Adventures: Most nobles lead or hire groups of adventurers. Few will accept anything less than the position of party leader and front man. They are, however, eminently well suited for this role and unless a group contains an especially charismatic sorcerer, the noble will usually lead it. Hyborian nobles are born into rank and privilege in the most civilised countries, yet they are political animals and political schemes will often lead them into adventure. Some nobles become adventurers simply because they have nothing better to do. They are usually not sufficiently skilled to earn a living doing a regular trade or craft and their training and relatively wealthy background can make them both well-equipped and ready to face a life of adventure. Other nobles quest for specific reasons, such as to seek revenge on an old family enemy or retrieve a lost hereditary artefact. Some nobles are exiles from their rightful estates, left to wander the world and avoid assassins’ daggers. Some are usurpers and position themselves to gain enough money and influence to make a strike at power.
Characteristics: Nobles are the most courtly of characters and are often accompanied by a retinue. They frequently favour brains over brawn and will use others to achieve goals. They dislike being disobeyed. The nobles of each nation have slightly different characteristics to reflect the particular expectations that each nation has for its leaders. In addition, nobles may select a number of different social abilities during their careers to help differentiate themselves from other nobles. Noble characters can represent everything from pampered courtiers to battle-hardened border lords, with characteristics to match. What they do have in common is their powerful leadership qualities and the ability to command a certain degree of respect.
Religion: Nobles almost invariably follow the state religion or other main religion from their land of origin, at least in public. A few may have private religious practices that are far less mainstream. Indeed, many a noble from a supposedly civilised land turns to demonworship when matters do not go entirely his way. Most nobles are not particularly pious; priests are often their political rivals.
Background: Nobles can be_ bona fide_ titled aristocrats or other upper-class characters such as poets or courtiers, though this is less common. All nobles begin their careers with the potential to be highly influential both locally and in their home country as a whole, though most do not achieve that potential for some time. Typically, a noble is the younger son of a landed aristocrat rather than his heir.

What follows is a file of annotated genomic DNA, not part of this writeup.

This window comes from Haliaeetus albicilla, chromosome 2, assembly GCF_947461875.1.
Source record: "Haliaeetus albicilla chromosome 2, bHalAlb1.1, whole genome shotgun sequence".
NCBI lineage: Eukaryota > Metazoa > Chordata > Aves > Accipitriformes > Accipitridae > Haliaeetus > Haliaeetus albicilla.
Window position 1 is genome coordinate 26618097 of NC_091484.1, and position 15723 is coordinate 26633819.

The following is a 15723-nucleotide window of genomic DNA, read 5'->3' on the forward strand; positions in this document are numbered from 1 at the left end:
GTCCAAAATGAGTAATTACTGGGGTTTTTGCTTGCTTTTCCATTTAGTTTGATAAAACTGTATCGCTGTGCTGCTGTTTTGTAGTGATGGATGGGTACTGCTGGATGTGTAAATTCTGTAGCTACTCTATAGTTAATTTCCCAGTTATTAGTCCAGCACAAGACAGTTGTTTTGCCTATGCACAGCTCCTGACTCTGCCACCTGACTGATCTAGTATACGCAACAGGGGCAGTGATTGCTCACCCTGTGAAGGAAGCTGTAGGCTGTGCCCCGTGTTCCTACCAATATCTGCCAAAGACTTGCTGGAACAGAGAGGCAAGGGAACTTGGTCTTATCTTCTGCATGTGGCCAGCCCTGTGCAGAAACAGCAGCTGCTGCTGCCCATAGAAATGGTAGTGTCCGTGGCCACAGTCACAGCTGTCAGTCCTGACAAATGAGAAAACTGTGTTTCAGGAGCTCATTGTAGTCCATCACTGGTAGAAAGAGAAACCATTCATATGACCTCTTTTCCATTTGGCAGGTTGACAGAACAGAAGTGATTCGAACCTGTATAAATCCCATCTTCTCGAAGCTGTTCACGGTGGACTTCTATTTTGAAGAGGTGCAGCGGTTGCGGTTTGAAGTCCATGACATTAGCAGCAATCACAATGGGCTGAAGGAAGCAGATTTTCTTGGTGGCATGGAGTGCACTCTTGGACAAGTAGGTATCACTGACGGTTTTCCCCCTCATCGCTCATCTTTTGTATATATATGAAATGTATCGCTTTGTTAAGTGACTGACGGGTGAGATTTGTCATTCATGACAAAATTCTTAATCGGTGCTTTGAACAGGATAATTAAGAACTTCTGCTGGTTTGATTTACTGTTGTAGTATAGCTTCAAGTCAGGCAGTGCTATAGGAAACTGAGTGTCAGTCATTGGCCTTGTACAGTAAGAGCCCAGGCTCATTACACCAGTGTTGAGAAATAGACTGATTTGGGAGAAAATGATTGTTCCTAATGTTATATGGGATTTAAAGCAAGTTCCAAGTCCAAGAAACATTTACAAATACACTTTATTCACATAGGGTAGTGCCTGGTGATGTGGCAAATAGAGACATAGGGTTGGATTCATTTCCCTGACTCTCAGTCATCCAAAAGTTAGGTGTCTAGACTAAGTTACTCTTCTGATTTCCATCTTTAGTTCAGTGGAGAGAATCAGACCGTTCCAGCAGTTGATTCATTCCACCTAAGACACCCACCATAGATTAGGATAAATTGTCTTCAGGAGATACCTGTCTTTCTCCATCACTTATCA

Game Rule Information
Abilities: As born leaders, nobles usually rely on Charisma above all other attributes. For those nobles wishing to concentrate on political intrigues, high Wisdom and Intelligence scores are also vital, whereas for more martial nobles Dexterity, Strength and Constitution can all be very useful indeed.
Hit Die: d8
The noble’s class skills (and the key ability for each skill) are Appraise (Int), Bluff (Cha), Diplomacy (Cha), Streetwise (Cha), Handle Animal (Cha), Stealth (Dex), Intimidate (Cha), Knowledge (history) (Int), Knowledge (local) (Int), Knowledge (nobility) (Int), Knowledge (religion) (Int), Streetwise (Cha), Knowledge (warfare) (Int), Perform (Cha), Ride (Dex), Sense Motive (Wis), Perception (Wis) and Survival (Wis).
Skill Points at 1st Level: (4 + Int modifier) × 4
Skill Points at Each Additional Level: 4+ Int modifier
|Level||Base Attack Bonus||Base Dodge Bonus||Base Parry Bonus||Magic Attack Bonus||Fort Save||Ref Save||Will Save||Special|
|1||+0||+0||+0||+0||+0||+0||+2||Title, Rank Hath Its Privileges, Wealth|
|2||+1||+0||+1||+0||+0||+0||+3||Special Regional Feature +1|
|5||+3||+1||+2||+1||+1||+1||+4||Lead By Example +2|
|7||+5||+2||+3||+1||+2||+2||+5||Special Regional Feature +2|
||+3||+5||+2||+3||+3||+7||Lead By Example +4|
||+4||+5||+2||+3||+3||+7||Do You Know Who I Am?|
||+4||+6||+3||+4||+4||+8||Special Regional Feature +3|
||+5||+7||+3||+5||+5||+9||Lead By Example +6|
||+6||+8||+4||+5||+5||+10||Special Regional Feature +4|
||+7||+10||+5||+6||+6||+12||Absolute Power, Lead By Example +8|
All of the following are class features of the noble:
Weapon and Armour Proficiency: A noble is proficient with all simple and martial weapons, with light, medium and heavy armour and with shields. Note that armour check penalties for wearing medium or heavy armour apply to the Acrobatics, Climb, Escape Artist, Sleight-of-Hand and Stealth skills.Also, Swim checks suffer a –1 penalty for every five pounds of armour and equipment a noble carries.
Title: The noble bears a title of nobility within his native country, giving him a Social Standing of +5. He comes from noble birth and family and can expect to ascend to his father’s title if he is in the direct line of succession. If he is not in the direct line, he can still better his title by performing notable martial or diplomatic deeds of note. Sample titles suitable for a character include:
Lord (direct heir or child of a landed noble)
It is not recommended that a beginning Player Character be a landed noble, such as a Patrician, Baron, Count or Duke. A landed noble has little time for adventuring, being more concerned with his position in court and his lands. A relative of a landed noble, however, has far more freedom and mobility and makes an excellent adventurer, albeit one who is likely to look down on less than salubrious inns and taverns.